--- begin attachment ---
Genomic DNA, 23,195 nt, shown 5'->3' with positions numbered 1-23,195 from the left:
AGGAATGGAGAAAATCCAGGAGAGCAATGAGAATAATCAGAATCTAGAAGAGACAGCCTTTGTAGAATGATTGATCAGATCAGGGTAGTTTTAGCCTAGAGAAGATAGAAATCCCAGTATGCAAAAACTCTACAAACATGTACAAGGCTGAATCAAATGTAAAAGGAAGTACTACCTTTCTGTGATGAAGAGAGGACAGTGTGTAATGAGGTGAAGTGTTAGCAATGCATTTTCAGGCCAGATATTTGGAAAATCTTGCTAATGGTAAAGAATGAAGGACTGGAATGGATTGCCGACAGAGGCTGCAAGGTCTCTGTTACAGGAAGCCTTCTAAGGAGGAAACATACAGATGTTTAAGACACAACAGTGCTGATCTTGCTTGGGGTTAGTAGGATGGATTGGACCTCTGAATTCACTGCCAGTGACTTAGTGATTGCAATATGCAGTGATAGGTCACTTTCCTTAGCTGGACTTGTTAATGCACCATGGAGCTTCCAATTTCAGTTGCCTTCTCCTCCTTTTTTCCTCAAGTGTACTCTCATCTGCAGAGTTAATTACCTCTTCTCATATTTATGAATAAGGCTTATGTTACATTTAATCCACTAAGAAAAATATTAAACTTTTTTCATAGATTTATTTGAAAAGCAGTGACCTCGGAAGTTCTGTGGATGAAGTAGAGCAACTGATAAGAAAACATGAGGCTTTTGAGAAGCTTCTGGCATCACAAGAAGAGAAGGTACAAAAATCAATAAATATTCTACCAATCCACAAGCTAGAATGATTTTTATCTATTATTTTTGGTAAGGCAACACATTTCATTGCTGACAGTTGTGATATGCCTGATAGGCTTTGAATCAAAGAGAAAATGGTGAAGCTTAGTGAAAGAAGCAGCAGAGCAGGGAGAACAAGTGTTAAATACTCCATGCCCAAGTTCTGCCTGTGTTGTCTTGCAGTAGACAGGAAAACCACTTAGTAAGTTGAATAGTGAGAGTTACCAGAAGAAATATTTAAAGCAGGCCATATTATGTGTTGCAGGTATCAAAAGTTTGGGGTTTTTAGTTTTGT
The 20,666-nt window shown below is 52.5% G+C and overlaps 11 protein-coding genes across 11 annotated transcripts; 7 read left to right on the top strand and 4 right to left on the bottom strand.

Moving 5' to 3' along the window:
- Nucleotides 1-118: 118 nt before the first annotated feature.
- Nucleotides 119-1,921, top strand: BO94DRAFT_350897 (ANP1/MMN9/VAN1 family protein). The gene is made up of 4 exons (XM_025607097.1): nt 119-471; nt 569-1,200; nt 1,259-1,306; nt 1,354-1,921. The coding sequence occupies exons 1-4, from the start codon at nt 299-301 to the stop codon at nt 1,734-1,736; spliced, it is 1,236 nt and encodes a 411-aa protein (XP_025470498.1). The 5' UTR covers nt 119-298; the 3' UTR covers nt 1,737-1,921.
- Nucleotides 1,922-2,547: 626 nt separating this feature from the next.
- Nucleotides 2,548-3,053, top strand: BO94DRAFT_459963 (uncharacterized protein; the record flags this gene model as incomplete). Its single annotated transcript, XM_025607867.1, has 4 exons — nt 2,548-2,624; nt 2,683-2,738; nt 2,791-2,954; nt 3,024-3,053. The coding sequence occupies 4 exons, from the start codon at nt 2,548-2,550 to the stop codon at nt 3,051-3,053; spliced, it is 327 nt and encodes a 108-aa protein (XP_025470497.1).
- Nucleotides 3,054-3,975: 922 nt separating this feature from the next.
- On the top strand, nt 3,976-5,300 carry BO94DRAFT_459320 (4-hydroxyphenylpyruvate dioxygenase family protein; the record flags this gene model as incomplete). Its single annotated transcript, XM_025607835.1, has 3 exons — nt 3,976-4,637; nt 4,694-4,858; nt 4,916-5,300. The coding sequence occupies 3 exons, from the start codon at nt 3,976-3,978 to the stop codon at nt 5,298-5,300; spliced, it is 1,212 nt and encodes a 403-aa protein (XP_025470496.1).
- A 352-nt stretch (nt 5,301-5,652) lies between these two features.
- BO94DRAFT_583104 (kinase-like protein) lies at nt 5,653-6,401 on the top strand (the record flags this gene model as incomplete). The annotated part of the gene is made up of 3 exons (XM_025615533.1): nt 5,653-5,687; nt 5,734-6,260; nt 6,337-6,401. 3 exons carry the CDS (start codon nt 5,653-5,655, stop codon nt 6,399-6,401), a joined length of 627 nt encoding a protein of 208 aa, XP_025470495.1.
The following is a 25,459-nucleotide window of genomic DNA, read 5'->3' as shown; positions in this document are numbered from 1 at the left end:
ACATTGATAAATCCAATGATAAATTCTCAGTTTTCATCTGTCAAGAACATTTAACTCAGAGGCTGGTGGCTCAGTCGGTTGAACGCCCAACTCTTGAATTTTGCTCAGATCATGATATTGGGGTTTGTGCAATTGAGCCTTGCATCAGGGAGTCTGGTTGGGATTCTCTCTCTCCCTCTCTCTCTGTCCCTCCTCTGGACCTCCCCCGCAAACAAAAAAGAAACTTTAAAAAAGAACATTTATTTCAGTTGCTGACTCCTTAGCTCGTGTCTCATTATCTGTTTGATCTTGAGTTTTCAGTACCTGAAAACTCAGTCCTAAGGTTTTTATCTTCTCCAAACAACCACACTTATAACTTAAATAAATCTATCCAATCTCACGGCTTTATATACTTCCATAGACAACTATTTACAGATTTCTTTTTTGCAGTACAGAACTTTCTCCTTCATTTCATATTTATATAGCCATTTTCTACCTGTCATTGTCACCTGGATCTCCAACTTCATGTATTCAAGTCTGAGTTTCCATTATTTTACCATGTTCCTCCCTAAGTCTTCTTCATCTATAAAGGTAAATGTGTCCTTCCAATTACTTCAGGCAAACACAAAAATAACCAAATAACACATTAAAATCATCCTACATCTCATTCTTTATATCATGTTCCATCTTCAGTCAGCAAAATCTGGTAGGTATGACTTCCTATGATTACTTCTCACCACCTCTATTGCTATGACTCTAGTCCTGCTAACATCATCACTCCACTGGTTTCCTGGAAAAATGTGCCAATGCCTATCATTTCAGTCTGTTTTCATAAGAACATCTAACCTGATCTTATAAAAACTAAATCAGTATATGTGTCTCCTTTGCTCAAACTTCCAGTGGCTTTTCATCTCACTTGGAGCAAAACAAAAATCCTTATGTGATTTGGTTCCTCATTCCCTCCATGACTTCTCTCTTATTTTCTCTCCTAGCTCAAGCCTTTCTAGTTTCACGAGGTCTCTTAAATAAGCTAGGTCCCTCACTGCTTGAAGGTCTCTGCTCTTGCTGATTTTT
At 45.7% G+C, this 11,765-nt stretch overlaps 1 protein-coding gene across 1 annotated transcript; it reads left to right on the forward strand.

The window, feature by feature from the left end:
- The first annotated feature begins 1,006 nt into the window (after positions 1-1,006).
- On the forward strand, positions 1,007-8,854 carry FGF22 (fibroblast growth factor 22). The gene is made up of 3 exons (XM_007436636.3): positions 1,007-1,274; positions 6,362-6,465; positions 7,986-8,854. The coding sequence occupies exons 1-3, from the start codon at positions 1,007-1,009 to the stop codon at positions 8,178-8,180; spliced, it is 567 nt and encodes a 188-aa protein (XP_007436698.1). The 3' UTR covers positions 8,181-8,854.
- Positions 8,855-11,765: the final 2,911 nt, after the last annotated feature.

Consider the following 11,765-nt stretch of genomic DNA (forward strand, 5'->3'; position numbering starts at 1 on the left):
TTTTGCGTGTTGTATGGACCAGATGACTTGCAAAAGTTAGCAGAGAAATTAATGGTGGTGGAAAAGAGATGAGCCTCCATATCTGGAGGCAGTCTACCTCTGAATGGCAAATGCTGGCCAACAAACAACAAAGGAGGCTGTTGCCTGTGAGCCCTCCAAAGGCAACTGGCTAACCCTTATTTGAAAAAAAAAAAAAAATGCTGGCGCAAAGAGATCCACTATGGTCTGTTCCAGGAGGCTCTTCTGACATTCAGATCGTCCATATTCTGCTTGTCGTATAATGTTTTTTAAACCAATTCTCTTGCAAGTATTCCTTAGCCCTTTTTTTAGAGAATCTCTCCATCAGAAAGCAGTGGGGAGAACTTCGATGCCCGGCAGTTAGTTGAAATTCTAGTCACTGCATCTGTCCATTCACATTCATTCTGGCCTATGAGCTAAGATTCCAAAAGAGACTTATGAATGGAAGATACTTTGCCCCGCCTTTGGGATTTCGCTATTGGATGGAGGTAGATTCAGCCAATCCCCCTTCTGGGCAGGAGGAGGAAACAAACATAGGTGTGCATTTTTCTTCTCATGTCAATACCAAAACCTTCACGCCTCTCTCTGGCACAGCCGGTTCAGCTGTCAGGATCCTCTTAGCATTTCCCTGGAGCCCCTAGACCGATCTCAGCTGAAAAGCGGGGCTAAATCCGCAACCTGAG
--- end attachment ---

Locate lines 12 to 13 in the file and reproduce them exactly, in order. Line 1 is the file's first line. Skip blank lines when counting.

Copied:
- BO94DRAFT_583104 (kinase-like protein) lies at nt 5,653-6,401 on the top strand (the record flags this gene model as incomplete). The annotated part of the gene is made up of 3 exons (XM_025615533.1): nt 5,653-5,687; nt 5,734-6,260; nt 6,337-6,401. 3 exons carry the CDS (start codon nt 5,653-5,655, stop codon nt 6,399-6,401), a joined length of 627 nt encoding a protein of 208 aa, XP_025470495.1.
The following is a 25,459-nucleotide window of genomic DNA, read 5'->3' as shown; positions in this document are numbered from 1 at the left end: